- 3Mar 27, '12 by BuckyBadgerRNIn my state, Medicaid won't pay for a crown for a tooth. Well, not without the provider jumping through a milion hoops to try and get it pre-approved so they can be paid about 30% of the original fee, which isn't even enough to cover the lab bill....
- 3Mar 27, '12 by great_buAs usual, the problem arises not from an ethical debate about whether it is 'right' for individuals to pay for their own healthcare or society to pay for it - ethically it would seem far more 'social' for payment to come from all for all. Unfortunately, we as a society can't afford all the healthcare that everyone needs. As a result of this, the limited amount of money available from society to pay for health must always result in some who get what they need and some who don't.
This leaves you with essentially two extremes of choice:
a) An entirely nationalised system where everybody gets 'free' healthcare (i.e. funded through taxation and free at the point of delivery) according to need - this is (sort of*) like the NHS in the UK where I work. Limited funding means that those who happen to suffer from very expensive to treat conditions do not get the treatment they need, regardless of how much they may have paid into the system through a lifetime of taxes (or not...), the rationale being that the limited funds must be spent where they will do the most good to the greatest number. In the original example above, the 10 kids with appendicetomies get their treatment ($50,000 to save 10 young lives) but a 50 year old with bowel cancer does not get the Bevacizumab ( a cancer drug that costs ~$50,000 to the NHS to give for a course of treatment) he needs because the NHS has to balance one 50 year old life against 10 kids. Great if you're the parent of the kid, less so if you're the wife of the bowel cancer patient (to push the example even further (but plausibly) - make the 10 kids come form poor families who have never paid tax into the system and the cancer patient a hard working man who has paid tax into the system for 30 years). Is this fair, or even morally acceptable ?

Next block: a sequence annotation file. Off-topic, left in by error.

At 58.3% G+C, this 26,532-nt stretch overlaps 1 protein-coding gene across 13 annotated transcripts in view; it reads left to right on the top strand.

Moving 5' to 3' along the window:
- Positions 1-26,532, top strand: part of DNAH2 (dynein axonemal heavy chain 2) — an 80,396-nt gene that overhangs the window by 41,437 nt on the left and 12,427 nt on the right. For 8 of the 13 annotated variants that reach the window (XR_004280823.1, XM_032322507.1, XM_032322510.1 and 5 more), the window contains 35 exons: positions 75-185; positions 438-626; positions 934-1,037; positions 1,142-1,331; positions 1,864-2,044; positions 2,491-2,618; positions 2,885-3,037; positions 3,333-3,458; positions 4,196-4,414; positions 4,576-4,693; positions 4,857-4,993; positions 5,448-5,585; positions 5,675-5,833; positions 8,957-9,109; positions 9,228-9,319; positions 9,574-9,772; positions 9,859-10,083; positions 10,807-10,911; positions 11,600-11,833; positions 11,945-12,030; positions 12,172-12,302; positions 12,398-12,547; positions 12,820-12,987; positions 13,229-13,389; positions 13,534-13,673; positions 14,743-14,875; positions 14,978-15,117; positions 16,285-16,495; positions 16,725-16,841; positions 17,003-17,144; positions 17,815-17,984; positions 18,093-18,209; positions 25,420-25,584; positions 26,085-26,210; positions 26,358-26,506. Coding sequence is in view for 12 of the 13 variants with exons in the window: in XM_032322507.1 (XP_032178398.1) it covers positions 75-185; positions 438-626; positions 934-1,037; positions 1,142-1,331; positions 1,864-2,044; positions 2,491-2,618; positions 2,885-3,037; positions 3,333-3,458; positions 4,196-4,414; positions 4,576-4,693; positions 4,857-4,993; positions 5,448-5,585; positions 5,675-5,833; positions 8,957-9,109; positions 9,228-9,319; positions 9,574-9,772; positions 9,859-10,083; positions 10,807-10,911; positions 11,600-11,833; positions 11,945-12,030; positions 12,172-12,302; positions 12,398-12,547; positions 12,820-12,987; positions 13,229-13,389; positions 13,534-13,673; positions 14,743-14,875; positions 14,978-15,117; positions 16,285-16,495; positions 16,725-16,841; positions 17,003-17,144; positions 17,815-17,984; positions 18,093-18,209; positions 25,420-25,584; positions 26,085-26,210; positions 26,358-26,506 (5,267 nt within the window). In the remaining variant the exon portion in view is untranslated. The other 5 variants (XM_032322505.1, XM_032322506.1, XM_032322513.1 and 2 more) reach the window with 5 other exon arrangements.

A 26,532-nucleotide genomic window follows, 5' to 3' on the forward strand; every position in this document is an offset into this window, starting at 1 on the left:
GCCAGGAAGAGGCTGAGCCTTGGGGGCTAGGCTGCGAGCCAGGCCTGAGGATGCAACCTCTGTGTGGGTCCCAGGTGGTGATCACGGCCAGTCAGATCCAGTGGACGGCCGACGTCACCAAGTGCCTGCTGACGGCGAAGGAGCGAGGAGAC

b) An entirely privatised system, whereby all individuals are responsible for meeting their own healthcare needs and those who can't afford it don't get it. This is (sort of*) like the system in the USA, the limited funding manifests as those who are personally less wealthy don't get treatment (even if it would be relatively cheap, e.g. $5,000 appendicectomies to save a life) and the more wealthy get treatment regardless(ish) of cost (even if a huge payment may only buy you a few more months of life - $50,000 worth of Bevacizumab buys you on average about 5 months more life expectancy for metastatic bowel cancer patients). On the one hand, the bowel cancer patient has paid all his working life for his healthcare but on the other hand, why do the 10 kids deserve to die from a totally preventable cause just because their parents were born poor ? Is this fair, or even morally acceptable ?